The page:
Moon Jelly    Aurelia labiata

 

The Moon jelly is a large, semi-transparent relative of the Lion’s Mane jelly and the Fried Egg jelly.  The body color ranges from light white of the swimming bell and mouth to a whitish pink of the horseshoe shaped gonads.  The Moon jelly can be seen in the late summer and fall usually in large groups that may include several hundred or more individuals.  Why they form aggregations is not known, although several theories have been suggested such as orientation to currents or the earth’s magnetic field or for mass spawning. They normally range in size from 5 to 10 inches (swimming bell diameter).  Occasionally they have been found up to 15 inches.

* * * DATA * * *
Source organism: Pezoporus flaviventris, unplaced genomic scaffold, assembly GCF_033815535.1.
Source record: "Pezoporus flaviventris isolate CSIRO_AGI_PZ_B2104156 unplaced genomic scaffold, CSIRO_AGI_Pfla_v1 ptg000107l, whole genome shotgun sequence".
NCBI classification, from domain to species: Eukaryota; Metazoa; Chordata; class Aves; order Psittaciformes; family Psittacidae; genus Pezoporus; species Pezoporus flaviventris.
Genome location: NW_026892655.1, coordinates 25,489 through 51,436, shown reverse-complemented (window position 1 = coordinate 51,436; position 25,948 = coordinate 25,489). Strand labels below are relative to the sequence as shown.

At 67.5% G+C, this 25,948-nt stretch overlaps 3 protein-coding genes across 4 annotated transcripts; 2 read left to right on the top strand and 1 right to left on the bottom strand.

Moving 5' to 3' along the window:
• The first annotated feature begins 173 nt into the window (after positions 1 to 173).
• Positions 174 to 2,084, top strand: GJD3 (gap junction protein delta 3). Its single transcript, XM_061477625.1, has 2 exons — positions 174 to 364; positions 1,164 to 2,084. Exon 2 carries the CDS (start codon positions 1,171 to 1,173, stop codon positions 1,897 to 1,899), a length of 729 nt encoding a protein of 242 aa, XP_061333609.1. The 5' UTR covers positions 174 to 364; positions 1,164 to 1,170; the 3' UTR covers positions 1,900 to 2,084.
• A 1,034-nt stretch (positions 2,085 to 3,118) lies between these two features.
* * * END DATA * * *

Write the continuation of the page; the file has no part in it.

The edge of the swimming bell is scalloped into eight major lobes each of which are notched resulting in 16 individual lobes.   A close relative, the Atlantic moon jelly (A. aurita), may occur here, but it has only eight, undivided lobes.


Extending along the margin of the swimming bell are fine tentacles.  Within the bell, the corners of the mouth sprout frilly lobes (oral arms) that are used for feeding.


The females carry developing larvae on the oral arms.  After “hatching”,  the larvae swim off and attach under floats or other underwater hard surfaces away from sunlight.  After feeding over the winter, the anemone-like form , called a scyphistoma,  buds off juvenile medusa that swim away as the next generation.


The native Moon Jelly ranges from SE Alaska to southern California and west the Hawaii.